I went food shopping one afternoon at the Supersol in Jerusalem. I was going to prepare a beautiful, fancy meal and wanted to make saffron rice. Real saffron is very expensive. It’s made from the threads that grow in a crocus. It supposedly takes 20,000 crocuses to make an ounce of saffron. The woman at the cash register was tallying up my purchases, commenting as she did so. “This is good bread – better than the bakery across the street. This avocado… did you squeeze it first? Eat it soon or else”, and so forth. When she picked up the saffron and eyed the price, she stopped. She looked at me – very seriously. “You’re a student, right?” “Yes”, I answered as the shoppers in the vicinity leaned in, without shame, to hear her castigate me for my costly little vial of herb. “You can’t buy this. It’s too expensive. Use turmeric instead.”

I was in love. “This is where I want to live!”, I thought, “I want to be in a nation where everybody has an opinion about what I spend on spices. I want this kind of intimacy and connectedness.”  Later I would learn the adage that the thing that you love most about your partner, in the beginning, is the very thing you come to hate 20 years after…

The real issue that ended up preventing me from making Aliyah was my chosen profession. There wasn’t a lot going on for American borne Reform rabbis in Israel in the late Seventies. I didn’t want to be an English teacher for Israeli high school students. The dream of being a rabbi was too deeply planted by then to replace my love for this country that so touched me to the core.

The wild love I had for Israel slowly attenuated to something a bit more manageable. Sometimes I can’t help but wonder what if I had taken that other path and followed that other passion. In the end, though, I know I made the right decision. Because of my wife and family. Because the work of the rabbinate is my calling. Because in my heart I am an American Jew.

I don’t feel myself a stranger in a strange land as Halevy did. There are no chains on me. Living in Israel is simply not the only authentic choice for a Jew in the 21st century.  So I live that split level Jewish life, my heart and soul in the east … and in the west.

Bringing Home So Much More

We’ve reached that point in traveling when the ratio between clean clothes and dirty clothes has most definitely fallen into the latter category. It’s a sign that the trip is almost over. And what a joyful trip it’s been.
I’ve been lucky enough to travel for the past 10 days with an extraordinary group of TBA adolescents – thirteen of them. Sometimes they remind me of those old WWII movies. There’s always the tough guy with a heart of gold; the quiet one who is just waiting for someone to reach out; the funny one who must crack wise; the loud one who never learned to whisper; the curious one who must know what’s next; the one who hates the food – or the bed – or the bus; the one who quietly shares a hard story they’ve never shared before, and so on.
Now before you try to guess who is who, let me stress here that all of the travelers, including me and my fantastic TBA team of Becky Oliver and Francie Weinberg, were never just one of these. In fact, like the Four Children of the Passover Seder, we were all a little bit of all of those caricatures.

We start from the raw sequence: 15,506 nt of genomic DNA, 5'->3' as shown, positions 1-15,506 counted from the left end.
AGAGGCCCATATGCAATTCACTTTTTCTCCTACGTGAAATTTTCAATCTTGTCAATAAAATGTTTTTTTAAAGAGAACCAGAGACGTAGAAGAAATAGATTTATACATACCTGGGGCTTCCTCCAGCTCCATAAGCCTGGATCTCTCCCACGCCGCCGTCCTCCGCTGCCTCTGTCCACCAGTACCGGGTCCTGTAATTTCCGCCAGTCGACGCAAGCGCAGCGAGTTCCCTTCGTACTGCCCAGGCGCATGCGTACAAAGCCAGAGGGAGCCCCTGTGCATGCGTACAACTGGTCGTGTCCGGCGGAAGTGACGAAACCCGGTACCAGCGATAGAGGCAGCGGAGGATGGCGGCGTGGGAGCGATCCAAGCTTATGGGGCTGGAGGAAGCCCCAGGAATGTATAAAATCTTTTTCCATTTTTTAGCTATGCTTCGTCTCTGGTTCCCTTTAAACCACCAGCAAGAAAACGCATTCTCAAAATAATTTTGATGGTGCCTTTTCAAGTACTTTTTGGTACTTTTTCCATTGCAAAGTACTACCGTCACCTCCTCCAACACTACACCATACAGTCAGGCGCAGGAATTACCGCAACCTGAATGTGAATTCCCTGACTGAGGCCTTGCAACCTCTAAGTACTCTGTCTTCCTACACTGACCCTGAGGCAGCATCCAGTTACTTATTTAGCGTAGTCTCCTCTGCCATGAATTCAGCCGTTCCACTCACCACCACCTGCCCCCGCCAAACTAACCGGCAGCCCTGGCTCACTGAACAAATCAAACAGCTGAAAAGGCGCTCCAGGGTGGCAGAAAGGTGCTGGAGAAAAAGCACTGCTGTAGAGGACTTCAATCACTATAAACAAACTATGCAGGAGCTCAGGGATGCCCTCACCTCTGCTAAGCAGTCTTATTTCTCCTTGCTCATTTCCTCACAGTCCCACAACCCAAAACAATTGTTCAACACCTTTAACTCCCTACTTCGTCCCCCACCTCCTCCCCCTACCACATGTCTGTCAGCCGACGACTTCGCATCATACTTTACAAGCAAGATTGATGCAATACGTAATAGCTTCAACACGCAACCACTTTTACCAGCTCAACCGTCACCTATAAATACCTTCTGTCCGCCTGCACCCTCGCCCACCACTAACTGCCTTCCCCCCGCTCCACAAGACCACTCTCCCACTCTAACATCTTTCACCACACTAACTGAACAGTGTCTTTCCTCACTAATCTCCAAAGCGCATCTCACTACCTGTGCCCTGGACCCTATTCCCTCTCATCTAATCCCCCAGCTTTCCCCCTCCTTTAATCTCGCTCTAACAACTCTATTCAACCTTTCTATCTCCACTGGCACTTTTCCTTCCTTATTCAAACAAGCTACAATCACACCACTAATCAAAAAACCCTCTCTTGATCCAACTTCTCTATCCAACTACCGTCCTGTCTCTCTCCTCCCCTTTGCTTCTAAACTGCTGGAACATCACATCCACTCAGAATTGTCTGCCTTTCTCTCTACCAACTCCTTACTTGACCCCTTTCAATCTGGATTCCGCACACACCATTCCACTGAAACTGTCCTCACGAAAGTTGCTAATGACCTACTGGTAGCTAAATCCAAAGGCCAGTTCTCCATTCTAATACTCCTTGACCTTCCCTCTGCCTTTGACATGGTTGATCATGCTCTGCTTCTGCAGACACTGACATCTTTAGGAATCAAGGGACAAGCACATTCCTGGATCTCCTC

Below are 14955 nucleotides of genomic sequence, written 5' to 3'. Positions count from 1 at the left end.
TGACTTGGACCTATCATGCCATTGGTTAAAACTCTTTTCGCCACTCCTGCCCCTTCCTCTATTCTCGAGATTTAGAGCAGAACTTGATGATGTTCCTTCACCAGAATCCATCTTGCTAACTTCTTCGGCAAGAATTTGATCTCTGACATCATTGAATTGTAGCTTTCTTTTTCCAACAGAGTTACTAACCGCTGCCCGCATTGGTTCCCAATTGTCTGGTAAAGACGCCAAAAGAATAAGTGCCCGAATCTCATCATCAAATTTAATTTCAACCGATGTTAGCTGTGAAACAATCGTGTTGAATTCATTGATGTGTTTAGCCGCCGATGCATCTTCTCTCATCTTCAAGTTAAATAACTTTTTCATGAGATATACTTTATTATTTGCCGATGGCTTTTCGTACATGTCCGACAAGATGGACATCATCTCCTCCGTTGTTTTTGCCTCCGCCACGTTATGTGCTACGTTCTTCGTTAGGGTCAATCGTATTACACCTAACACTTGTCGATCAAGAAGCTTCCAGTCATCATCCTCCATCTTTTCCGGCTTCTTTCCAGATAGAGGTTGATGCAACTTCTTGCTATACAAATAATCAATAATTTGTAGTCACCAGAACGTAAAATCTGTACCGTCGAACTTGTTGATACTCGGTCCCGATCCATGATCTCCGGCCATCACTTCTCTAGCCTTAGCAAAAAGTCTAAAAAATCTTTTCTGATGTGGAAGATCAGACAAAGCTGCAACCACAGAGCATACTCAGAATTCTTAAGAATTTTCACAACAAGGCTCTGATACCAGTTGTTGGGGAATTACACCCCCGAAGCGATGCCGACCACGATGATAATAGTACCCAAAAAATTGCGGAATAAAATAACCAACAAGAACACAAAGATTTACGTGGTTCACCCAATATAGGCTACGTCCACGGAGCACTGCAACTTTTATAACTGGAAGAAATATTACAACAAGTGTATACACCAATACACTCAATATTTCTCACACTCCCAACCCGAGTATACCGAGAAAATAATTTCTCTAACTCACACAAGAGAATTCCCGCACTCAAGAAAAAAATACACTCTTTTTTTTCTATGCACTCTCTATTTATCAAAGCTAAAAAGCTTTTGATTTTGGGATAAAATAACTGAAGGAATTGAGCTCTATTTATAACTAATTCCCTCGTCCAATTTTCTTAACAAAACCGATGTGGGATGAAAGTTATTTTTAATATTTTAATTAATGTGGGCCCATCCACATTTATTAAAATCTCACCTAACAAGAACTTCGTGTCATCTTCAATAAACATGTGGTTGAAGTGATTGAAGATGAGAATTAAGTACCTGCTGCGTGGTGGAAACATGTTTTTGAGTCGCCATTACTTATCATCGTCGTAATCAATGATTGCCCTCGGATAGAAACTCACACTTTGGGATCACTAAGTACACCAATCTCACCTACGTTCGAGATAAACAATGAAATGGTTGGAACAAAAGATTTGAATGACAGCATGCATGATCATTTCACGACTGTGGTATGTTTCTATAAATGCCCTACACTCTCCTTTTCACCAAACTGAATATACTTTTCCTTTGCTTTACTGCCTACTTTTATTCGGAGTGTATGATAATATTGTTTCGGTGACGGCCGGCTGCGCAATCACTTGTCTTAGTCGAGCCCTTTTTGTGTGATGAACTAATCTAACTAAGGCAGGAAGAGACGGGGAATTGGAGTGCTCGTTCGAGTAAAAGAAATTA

The fact is, this is a complicated world to grow up in and our kids are trying desperately to keep up. If I were a teen, I would bury my face in my smartphone, too. It’s a scary world out there. And precisely because it is so scary, we have to expose them to it, like treatment for allergy desensitization. Hiding the facts of love and war, of greed and altruism, is no good for them or for the world they will inherit.
That’s ultimately what this Israel trip is about. Opening doors to vistas our kids have never seen before. Showing them difficult political and social problems with the added complication of it being based here, in the Jewish State. Challenging them to begin going deep instead of floating on the surface of an issue of relevance. We are daring to move beyond the old stories and create new ones. We honor the tales of the past, the tremendous sacrifices of the early Zionists, the unthinkable reality of surviving the Holocaust with no place to go, the fortitude and courage of the Israeli people and their determination to become an open, Jewish democratic state.
With these stories we are proudly moving for, ard to be a people with integrity. We can’t cloak ourselves in history and coast along. We have to be present in the here and now. We must work for an Israel of social justice, living up to the words of Israel’s Declaration of Independence.
I sincerely hope our kids bring home not only a strong desire to be part of Israel’s future. I hope they take this inspiration and apply it to our nation, too. I hope they see that as Jews we are commanded to take a stand, even if we are ridiculed and threatened. As we see the kids from Parkland, FL demanding justice, it’s all about choosing to speak up.
This fact was emphasized so many times by so many adults we met, adults whose lives are dedicated to peace and understanding – in a real way, not in a superficial lip service way. But today, when one of the Israeli kids from Haifa quoted President John F. Kennedy, saying “Ask not what your country can do for you, ask what you can do for your country”, I thought, “We might make it.”
Tonight is our second Shabbat in Israel. Our kids are tired and ready to come home. Tomorrow we will pack up the dirty clothes and the gifts and the shoes and so forth. But believe me: we will be bringing home so much more.